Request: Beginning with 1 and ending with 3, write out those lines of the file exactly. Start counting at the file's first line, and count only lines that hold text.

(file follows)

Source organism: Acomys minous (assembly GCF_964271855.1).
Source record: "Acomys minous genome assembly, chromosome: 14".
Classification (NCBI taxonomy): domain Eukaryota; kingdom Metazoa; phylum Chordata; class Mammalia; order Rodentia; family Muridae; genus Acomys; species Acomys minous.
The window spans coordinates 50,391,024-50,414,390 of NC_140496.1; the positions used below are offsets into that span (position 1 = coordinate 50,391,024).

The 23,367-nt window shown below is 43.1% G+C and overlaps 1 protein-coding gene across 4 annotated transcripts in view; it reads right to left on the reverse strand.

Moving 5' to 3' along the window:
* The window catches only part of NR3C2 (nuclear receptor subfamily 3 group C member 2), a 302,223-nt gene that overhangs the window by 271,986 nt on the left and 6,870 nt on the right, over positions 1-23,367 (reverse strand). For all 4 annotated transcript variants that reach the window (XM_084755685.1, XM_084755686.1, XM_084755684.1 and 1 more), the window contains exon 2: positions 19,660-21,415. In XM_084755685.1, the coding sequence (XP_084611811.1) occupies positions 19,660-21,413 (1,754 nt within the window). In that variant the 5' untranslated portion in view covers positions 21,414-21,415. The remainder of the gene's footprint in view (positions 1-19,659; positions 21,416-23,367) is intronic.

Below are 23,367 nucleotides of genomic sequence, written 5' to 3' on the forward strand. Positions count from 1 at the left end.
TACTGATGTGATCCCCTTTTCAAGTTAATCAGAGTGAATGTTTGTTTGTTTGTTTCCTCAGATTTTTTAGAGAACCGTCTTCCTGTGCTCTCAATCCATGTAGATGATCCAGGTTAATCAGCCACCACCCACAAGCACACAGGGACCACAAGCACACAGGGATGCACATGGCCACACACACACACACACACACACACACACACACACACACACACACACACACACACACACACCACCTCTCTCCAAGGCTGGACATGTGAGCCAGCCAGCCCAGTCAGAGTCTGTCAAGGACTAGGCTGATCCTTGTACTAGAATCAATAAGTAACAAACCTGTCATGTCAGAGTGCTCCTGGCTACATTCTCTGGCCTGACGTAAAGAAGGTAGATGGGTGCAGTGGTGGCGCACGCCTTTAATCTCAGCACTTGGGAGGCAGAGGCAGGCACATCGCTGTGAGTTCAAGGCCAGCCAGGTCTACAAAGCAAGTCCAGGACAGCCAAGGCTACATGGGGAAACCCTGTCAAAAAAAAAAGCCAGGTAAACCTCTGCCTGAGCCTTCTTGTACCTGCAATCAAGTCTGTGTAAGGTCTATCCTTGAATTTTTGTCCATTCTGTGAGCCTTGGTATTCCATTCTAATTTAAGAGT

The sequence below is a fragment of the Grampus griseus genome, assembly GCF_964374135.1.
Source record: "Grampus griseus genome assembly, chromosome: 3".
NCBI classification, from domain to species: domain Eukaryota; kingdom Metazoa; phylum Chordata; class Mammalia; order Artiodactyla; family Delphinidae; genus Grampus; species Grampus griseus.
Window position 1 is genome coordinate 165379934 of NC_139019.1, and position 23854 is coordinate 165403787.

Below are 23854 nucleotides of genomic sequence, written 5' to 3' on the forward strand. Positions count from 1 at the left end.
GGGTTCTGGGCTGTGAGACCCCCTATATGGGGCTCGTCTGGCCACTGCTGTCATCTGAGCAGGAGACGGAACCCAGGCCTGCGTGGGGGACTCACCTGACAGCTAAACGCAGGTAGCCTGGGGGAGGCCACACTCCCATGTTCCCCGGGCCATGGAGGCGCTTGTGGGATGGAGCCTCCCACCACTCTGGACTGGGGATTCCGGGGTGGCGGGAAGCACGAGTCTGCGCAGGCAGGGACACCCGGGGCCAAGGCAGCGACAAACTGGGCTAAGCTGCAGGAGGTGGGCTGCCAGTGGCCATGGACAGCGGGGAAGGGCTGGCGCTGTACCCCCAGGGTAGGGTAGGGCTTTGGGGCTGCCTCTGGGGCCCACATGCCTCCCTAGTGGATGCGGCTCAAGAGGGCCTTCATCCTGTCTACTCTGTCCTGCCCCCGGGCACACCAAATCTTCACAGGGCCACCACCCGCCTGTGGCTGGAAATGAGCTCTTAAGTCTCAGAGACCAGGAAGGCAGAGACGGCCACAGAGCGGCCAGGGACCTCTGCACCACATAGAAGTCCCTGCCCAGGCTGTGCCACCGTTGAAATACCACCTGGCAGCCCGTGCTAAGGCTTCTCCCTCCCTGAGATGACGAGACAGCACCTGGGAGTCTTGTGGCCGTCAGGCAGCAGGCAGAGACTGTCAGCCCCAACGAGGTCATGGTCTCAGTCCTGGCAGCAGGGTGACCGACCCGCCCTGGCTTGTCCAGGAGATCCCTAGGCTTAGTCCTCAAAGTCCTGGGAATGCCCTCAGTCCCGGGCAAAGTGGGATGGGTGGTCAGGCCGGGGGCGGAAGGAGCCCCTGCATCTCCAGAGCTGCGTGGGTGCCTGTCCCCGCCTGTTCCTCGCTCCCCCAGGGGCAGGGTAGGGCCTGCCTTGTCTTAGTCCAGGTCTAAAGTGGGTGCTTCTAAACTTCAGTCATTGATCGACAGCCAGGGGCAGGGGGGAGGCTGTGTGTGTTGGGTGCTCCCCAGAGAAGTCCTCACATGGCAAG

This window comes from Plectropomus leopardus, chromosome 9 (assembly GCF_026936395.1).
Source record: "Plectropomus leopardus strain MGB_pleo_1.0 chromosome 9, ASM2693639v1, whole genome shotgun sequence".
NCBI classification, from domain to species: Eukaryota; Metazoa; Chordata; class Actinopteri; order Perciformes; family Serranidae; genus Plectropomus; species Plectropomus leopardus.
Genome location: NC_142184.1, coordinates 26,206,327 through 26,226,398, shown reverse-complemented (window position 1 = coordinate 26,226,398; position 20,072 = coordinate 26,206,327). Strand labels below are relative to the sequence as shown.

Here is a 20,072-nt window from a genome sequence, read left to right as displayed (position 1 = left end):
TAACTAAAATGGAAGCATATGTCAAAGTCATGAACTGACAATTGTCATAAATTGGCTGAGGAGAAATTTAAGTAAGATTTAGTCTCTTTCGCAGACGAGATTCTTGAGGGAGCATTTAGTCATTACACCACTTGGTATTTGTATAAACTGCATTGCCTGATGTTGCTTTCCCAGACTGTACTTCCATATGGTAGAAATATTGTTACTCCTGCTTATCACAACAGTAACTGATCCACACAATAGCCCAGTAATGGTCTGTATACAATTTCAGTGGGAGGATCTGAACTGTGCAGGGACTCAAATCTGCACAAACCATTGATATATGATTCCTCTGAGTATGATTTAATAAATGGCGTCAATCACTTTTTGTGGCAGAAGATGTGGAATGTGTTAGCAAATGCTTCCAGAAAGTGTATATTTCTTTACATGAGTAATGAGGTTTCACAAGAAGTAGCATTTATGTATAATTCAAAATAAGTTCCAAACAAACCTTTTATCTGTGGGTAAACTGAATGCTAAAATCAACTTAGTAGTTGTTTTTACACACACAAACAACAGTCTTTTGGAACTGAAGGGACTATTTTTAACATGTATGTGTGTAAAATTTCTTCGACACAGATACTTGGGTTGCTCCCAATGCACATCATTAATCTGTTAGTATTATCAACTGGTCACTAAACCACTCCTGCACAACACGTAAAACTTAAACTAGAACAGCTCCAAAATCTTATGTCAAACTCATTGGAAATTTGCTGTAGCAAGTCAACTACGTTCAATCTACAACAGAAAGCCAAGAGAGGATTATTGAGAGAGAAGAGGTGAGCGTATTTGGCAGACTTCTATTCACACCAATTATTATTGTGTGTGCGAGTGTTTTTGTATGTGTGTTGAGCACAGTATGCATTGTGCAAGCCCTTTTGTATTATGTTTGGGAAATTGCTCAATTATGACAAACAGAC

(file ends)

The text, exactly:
Source organism: Acomys minous (assembly GCF_964271855.1).
Source record: "Acomys minous genome assembly, chromosome: 14".
Classification (NCBI taxonomy): domain Eukaryota; kingdom Metazoa; phylum Chordata; class Mammalia; order Rodentia; family Muridae; genus Acomys; species Acomys minous.